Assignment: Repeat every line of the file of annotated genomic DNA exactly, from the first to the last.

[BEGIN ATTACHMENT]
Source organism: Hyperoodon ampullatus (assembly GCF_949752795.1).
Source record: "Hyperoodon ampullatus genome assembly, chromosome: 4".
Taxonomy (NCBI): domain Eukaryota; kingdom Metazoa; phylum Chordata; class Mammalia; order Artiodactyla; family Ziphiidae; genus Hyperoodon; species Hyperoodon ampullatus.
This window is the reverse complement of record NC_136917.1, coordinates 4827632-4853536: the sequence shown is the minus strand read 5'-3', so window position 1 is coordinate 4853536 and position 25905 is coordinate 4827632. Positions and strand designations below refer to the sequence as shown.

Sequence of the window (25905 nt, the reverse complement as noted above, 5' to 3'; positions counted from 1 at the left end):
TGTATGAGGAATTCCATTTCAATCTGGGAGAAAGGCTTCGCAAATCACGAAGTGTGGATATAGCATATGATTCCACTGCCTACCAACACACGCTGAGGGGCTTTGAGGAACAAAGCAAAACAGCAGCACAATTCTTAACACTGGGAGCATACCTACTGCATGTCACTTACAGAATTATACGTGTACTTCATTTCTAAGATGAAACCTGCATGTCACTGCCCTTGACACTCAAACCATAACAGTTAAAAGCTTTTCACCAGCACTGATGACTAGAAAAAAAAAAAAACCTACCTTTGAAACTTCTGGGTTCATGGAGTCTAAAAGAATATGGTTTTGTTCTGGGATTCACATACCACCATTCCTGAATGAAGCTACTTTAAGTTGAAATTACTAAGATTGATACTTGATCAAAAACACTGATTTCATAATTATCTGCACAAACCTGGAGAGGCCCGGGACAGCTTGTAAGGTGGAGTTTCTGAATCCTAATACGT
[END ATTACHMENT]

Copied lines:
Source organism: Hyperoodon ampullatus (assembly GCF_949752795.1).
Source record: "Hyperoodon ampullatus genome assembly, chromosome: 4".
Taxonomy (NCBI): domain Eukaryota; kingdom Metazoa; phylum Chordata; class Mammalia; order Artiodactyla; family Ziphiidae; genus Hyperoodon; species Hyperoodon ampullatus.
This window is the reverse complement of record NC_136917.1, coordinates 4827632-4853536: the sequence shown is the minus strand read 5'-3', so window position 1 is coordinate 4853536 and position 25905 is coordinate 4827632. Positions and strand designations below refer to the sequence as shown.

Sequence of the window (25905 nt, the reverse complement as noted above, 5' to 3'; positions counted from 1 at the left end):
TGTATGAGGAATTCCATTTCAATCTGGGAGAAAGGCTTCGCAAATCACGAAGTGTGGATATAGCATATGATTCCACTGCCTACCAACACACGCTGAGGGGCTTTGAGGAACAAAGCAAAACAGCAGCACAATTCTTAACACTGGGAGCATACCTACTGCATGTCACTTACAGAATTATACGTGTACTTCATTTCTAAGATGAAACCTGCATGTCACTGCCCTTGACACTCAAACCATAACAGTTAAAAGCTTTTCACCAGCACTGATGACTAGAAAAAAAAAAAAACCTACCTTTGAAACTTCTGGGTTCATGGAGTCTAAAAGAATATGGTTTTGTTCTGGGATTCACATACCACCATTCCTGAATGAAGCTACTTTAAGTTGAAATTACTAAGATTGATACTTGATCAAAAACACTGATTTCATAATTATCTGCACAAACCTGGAGAGGCCCGGGACAGCTTGTAAGGTGGAGTTTCTGAATCCTAATACGT